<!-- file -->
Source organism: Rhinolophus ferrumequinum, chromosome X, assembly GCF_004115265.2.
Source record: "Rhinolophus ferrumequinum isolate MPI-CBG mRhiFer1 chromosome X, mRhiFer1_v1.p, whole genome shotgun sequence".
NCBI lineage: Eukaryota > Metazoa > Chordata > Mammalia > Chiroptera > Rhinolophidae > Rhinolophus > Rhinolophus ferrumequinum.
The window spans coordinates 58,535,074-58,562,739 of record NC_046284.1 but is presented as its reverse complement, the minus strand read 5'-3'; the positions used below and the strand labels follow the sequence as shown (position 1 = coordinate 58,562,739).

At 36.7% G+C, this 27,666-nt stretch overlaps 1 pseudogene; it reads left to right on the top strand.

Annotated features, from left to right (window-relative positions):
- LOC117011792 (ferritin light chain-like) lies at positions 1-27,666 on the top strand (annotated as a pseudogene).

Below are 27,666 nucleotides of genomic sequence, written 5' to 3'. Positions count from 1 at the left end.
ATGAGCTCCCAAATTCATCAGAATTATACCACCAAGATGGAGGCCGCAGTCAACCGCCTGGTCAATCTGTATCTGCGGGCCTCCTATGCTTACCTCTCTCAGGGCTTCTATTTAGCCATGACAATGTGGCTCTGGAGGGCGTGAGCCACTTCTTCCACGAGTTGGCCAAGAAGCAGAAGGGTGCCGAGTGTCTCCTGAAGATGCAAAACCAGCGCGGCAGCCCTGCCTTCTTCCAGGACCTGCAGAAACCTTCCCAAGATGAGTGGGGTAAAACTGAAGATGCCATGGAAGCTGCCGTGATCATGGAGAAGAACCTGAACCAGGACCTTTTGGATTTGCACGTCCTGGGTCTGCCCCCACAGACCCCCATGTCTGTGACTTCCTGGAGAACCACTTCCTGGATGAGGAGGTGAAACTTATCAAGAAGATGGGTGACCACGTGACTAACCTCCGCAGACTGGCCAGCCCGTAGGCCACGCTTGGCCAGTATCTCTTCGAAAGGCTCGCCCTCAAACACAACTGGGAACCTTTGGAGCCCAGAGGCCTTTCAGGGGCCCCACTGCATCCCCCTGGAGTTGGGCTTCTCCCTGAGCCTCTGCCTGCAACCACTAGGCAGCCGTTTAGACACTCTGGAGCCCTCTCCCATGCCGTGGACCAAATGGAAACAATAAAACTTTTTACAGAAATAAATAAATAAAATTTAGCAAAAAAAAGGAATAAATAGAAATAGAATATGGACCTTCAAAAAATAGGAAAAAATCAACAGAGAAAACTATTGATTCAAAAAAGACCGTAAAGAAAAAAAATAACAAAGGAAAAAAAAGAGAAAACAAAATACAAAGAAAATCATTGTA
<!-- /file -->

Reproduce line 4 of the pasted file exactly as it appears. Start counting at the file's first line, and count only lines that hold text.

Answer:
The window spans coordinates 58,535,074-58,562,739 of record NC_046284.1 but is presented as its reverse complement, the minus strand read 5'-3'; the positions used below and the strand labels follow the sequence as shown (position 1 = coordinate 58,562,739).